Fast-Track Arbitration - Chapter 13 - Practical Guide to International Arbitration
Originally from Practical Guide to International Arbitration
Sometimes, to be of value to in-house counsel, dispute resolution must be conducted as quickly as possible. Business matters move quickly, and it can be of equal importance to shareholders and management that disputes be resolved in an expedient manner as well. In those circumstances, in-house counsel may decide to submit disputes to an accelerated arbitration process, often referred to as “fast-track arbitration.”
While an accelerated arbitration process might be ideal for some situations, it is not well suited for all cases. A speedy result is achieved by sacrificing process. Parties to a fast-track arbitration therefore must be prepared to accept less time to prepare and present their case and/or fewer or simplified procedural steps. Moreover, all parties must accept such abbreviated procedures. When all parties agree and the right arbitrators are chosen, it is possible to organize an arbitration to obtain a final and binding arbitral award quickly.
When parties place a premium on the fast resolution of their dispute, they might also consider mediation or another form of alternative dispute resolution (“ADR”). Where both parties are, in good faith, motivated and prepared to accept the result of a neutral process, ADR can be effective and deliver results faster and at a lower cost than any form of arbitration or litigation, “fast-track” or otherwise.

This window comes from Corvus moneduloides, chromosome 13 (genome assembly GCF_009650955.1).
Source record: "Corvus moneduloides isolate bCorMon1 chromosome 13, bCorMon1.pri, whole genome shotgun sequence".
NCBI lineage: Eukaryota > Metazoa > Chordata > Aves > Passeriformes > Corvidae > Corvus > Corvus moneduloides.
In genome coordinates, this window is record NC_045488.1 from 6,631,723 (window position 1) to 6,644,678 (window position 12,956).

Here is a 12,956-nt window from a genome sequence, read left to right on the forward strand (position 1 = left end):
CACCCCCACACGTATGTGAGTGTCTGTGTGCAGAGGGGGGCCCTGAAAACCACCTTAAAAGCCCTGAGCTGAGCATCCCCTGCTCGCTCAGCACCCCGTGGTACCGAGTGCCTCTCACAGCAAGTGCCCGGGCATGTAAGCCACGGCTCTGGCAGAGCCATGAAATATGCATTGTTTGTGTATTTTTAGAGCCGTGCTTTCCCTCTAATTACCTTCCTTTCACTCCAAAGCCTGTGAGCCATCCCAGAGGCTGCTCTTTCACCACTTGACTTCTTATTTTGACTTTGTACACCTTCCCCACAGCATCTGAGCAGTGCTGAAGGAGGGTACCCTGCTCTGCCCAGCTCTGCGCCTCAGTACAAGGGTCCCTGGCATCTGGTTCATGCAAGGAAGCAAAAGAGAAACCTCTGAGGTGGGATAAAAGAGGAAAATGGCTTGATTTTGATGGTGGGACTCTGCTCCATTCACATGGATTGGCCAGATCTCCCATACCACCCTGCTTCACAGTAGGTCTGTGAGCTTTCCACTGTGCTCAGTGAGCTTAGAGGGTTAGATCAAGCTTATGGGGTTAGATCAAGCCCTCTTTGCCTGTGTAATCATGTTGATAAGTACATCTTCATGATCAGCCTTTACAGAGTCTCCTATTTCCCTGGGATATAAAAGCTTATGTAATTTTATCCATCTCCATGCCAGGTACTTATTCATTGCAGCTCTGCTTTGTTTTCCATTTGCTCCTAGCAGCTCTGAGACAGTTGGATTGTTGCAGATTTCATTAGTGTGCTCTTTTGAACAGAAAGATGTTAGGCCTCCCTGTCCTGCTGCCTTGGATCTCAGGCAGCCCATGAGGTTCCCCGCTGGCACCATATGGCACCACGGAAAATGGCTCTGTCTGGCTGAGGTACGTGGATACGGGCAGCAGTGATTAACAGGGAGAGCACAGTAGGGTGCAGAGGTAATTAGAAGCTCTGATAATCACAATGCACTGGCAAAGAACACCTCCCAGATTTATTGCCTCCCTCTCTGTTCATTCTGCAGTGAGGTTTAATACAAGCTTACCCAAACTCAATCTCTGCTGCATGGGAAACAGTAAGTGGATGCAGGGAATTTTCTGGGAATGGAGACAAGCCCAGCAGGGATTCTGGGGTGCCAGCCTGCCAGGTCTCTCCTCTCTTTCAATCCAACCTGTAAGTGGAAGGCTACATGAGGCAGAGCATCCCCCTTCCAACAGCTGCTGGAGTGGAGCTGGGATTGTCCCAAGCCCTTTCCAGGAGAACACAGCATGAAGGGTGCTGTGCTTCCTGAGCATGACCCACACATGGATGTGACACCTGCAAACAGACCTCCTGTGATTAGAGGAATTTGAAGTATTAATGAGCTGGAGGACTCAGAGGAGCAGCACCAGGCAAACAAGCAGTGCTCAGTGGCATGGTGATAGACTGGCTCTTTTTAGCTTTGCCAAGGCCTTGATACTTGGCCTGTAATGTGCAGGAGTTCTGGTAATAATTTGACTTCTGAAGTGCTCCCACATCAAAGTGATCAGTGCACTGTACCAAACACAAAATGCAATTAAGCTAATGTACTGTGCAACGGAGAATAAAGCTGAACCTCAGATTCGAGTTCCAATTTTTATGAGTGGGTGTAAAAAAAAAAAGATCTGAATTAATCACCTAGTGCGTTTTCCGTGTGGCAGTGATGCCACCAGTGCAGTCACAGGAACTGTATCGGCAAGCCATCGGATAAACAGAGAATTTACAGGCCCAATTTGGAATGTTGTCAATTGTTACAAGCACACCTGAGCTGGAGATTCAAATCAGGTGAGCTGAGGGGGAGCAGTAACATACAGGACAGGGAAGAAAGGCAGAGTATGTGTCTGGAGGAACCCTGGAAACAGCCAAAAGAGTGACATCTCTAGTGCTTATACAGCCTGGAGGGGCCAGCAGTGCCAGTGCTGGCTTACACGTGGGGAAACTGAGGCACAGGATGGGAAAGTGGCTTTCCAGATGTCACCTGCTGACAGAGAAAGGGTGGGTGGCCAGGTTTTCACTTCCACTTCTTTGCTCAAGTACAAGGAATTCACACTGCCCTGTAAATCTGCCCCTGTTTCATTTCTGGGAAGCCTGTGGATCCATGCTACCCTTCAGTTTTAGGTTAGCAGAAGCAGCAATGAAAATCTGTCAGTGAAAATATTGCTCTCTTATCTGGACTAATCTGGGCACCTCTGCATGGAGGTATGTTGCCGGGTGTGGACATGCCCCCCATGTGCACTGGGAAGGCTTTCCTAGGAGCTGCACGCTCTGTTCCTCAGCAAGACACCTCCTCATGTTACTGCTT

“Fast-track arbitration” refers to an expedited arbitration procedure designed to yield a final award in a short period of time. There is no standard form of fast-track arbitration. Faster results are achieved simply by shortening time periods for the parties to present their case and for the arbitrators to deliver the award. In some cases, the parties agree to eliminate or to curtail certain procedures, such as making requests for document production or conducting witness examinations at oral hearings.
International arbitration rules do not include detailed procedures that must be applied. While certain customary practices have emerged for the organization of cases, parties and tribunals retain the freedom to customize procedures to accommodate the needs of individual cases. This includes the freedom to establish procedures to ensure a fast process. For that reason, even without specialized institutional rules for expediting procedures, parties and tribunals may agree to short time frames and simplified procedures for a “fast-track arbitration.”